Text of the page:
Belle & Sebastian tribute bands are becoming all too common. The Edinburgh five-piece that takes its name from a Scottish coastal town will most certainly appeal to those who enjoy the sunny folk-pop of Stuart Murdoch and Co. Couple that with Smiths-like lyrics (“Love is a verb and a noun as well/ You’ll find it in the dictionary under ‘hell'”) and you’ve got yourself the next big cliché.
There is something mid-90s about some of Aberfeldy’s songs: If the Lilith Fair were to host a reunion tour this summer, this group, with their frontman Riley Briggs’ mild yodeling on “Tie One On,” would make an appropriate opener for Jewel. And “Heliopolis By Night,” one of the band’s more aggressive guitar-driven tracks, would make an apt starter for the Indigo Girls. In addition, the disconnect between the nursery-rhyme melodies and the lyrics in “Slow Me Down” and “Love Is An Arrow” doesn’t quite work. It’s as if Eminem was to start rapping about flowerbeds and sunbeams, or as if Raffi–singer of such kindergarten classics as “Willoughby Wallaby Woo” and “Teddy Bear Hug”–began singing of cop killas and the ‘hood. Fans have applauded the release as a “summertime” album, but the lyrics invoke more of a “Prozac-time” feel. It seems that Aberfeldy have created the lyrics and the accompanying arrangements separately, resulting in forced and unfeeling tracks.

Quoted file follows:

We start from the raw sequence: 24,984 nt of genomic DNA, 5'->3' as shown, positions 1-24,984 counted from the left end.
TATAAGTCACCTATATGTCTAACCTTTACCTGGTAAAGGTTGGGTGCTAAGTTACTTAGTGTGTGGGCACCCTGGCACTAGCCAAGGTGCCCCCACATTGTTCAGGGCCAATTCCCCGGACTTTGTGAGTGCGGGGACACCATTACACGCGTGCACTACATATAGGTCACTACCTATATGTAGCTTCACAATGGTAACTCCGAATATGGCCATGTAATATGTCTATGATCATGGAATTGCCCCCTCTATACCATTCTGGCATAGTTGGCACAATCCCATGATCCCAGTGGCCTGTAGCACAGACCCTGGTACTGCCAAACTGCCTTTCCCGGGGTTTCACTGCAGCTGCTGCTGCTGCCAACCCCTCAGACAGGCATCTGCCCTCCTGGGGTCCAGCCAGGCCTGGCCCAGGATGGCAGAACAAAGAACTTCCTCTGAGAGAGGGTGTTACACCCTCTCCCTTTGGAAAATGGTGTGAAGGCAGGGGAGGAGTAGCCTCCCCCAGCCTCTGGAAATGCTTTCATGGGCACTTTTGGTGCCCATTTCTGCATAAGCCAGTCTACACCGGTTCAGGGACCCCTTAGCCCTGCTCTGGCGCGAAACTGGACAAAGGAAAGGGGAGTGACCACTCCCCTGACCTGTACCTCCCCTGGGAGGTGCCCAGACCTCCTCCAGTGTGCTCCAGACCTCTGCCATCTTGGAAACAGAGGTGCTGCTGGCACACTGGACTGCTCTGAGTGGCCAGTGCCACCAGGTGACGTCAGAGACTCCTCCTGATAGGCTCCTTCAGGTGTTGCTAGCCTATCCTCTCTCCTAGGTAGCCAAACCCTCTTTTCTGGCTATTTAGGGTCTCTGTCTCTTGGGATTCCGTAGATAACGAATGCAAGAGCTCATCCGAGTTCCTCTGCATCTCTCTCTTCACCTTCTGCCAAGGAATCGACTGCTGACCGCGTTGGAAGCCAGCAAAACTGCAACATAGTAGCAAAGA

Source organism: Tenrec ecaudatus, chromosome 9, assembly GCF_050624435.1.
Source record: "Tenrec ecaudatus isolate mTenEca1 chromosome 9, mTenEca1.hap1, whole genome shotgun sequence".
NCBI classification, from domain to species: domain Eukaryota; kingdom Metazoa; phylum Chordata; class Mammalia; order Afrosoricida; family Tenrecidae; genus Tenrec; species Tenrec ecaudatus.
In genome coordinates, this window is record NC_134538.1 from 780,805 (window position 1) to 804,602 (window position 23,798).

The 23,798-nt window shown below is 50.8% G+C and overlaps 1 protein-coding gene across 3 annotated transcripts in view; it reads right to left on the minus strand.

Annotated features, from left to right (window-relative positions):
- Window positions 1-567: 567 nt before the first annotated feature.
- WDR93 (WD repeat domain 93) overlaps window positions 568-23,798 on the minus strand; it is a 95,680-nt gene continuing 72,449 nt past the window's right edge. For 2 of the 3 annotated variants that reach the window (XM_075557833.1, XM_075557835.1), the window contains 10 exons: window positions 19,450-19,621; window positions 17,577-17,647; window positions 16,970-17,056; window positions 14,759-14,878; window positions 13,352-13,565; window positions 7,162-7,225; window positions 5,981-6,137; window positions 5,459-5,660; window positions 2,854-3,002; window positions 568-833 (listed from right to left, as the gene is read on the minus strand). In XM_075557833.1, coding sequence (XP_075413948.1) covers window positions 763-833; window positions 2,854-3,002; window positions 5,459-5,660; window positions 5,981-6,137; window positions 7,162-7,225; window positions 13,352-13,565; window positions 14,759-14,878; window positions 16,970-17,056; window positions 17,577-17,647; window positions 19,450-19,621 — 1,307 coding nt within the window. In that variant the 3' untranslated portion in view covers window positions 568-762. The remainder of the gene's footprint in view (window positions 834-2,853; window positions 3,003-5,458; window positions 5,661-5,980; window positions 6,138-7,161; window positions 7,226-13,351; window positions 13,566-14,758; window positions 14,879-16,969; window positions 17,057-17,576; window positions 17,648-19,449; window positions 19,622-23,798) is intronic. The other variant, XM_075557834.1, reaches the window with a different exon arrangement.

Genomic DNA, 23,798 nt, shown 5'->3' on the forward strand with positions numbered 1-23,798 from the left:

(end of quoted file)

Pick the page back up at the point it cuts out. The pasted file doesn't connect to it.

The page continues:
But Aberfeldy do show promise in their harmonic arrangements. In one of the most compelling tracks on the album, “Young Forever,” Aberfeldy’s lyrics transcend the consistent heart-on-sleeve-model (which is so omnipresent at times you wish someone would perform an amputation) to offer genuine, Kleenex-worthy lyrics set to a lovely acoustic guitar melody. The song suggests that despite all of the social problems (“Come on people what’s a matter with you? / The few got many and the many, few / Keep on acting in the way we do / Then we won’t have anything else to lose), the track suggests love keeps us “young forever,” and it cannot be denied. Unfortunately, this track is the shortest on the album.
Young Forever is, on the whole, conservative and formulaic, and Aberfeldy is capable of much more. Their frontman has a beautiful voice, and they have shown glimpses of what they are capable of instrumentally and lyrically (when their songwriting is a bit more sophisticated than “I love everyone/ Everybody underneath the sun”). The tricky part is getting these elements to coalesce. Hopefully Aberfeldy won’t stay young forever; they will greatly benefit from maturation.